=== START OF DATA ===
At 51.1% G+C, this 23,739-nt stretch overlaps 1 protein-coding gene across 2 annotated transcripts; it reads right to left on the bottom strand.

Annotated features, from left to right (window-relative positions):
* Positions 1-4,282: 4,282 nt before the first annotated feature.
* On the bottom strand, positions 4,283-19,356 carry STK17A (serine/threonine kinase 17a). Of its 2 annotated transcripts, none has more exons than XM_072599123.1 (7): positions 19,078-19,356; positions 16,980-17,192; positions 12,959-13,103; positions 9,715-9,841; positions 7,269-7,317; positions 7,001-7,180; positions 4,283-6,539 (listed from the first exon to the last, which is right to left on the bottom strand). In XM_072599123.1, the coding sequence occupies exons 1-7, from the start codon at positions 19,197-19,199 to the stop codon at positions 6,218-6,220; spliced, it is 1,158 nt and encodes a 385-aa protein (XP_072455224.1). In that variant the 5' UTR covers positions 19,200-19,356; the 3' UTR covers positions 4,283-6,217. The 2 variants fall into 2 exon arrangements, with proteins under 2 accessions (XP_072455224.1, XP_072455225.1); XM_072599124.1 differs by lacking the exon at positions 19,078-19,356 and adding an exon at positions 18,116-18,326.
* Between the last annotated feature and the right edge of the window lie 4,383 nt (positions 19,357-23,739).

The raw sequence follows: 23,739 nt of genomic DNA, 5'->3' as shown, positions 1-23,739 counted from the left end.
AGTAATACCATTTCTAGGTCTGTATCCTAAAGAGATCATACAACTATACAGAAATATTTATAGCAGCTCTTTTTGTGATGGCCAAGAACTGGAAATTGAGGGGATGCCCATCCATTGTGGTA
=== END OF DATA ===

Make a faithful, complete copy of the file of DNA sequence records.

At 51.1% G+C, this 23,739-nt stretch overlaps 1 protein-coding gene across 2 annotated transcripts; it reads right to left on the bottom strand.

Annotated features, from left to right (window-relative positions):
* Positions 1-4,282: 4,282 nt before the first annotated feature.
* On the bottom strand, positions 4,283-19,356 carry STK17A (serine/threonine kinase 17a). Of its 2 annotated transcripts, none has more exons than XM_072599123.1 (7): positions 19,078-19,356; positions 16,980-17,192; positions 12,959-13,103; positions 9,715-9,841; positions 7,269-7,317; positions 7,001-7,180; positions 4,283-6,539 (listed from the first exon to the last, which is right to left on the bottom strand). In XM_072599123.1, the coding sequence occupies exons 1-7, from the start codon at positions 19,197-19,199 to the stop codon at positions 6,218-6,220; spliced, it is 1,158 nt and encodes a 385-aa protein (XP_072455224.1). In that variant the 5' UTR covers positions 19,200-19,356; the 3' UTR covers positions 4,283-6,217. The 2 variants fall into 2 exon arrangements, with proteins under 2 accessions (XP_072455224.1, XP_072455225.1); XM_072599124.1 differs by lacking the exon at positions 19,078-19,356 and adding an exon at positions 18,116-18,326.
* Between the last annotated feature and the right edge of the window lie 4,383 nt (positions 19,357-23,739).

The raw sequence follows: 23,739 nt of genomic DNA, 5'->3' as shown, positions 1-23,739 counted from the left end.
AGTAATACCATTTCTAGGTCTGTATCCTAAAGAGATCATACAACTATACAGAAATATTTATAGCAGCTCTTTTTGTGATGGCCAAGAACTGGAAATTGAGGGGATGCCCATCCATTGTGGTA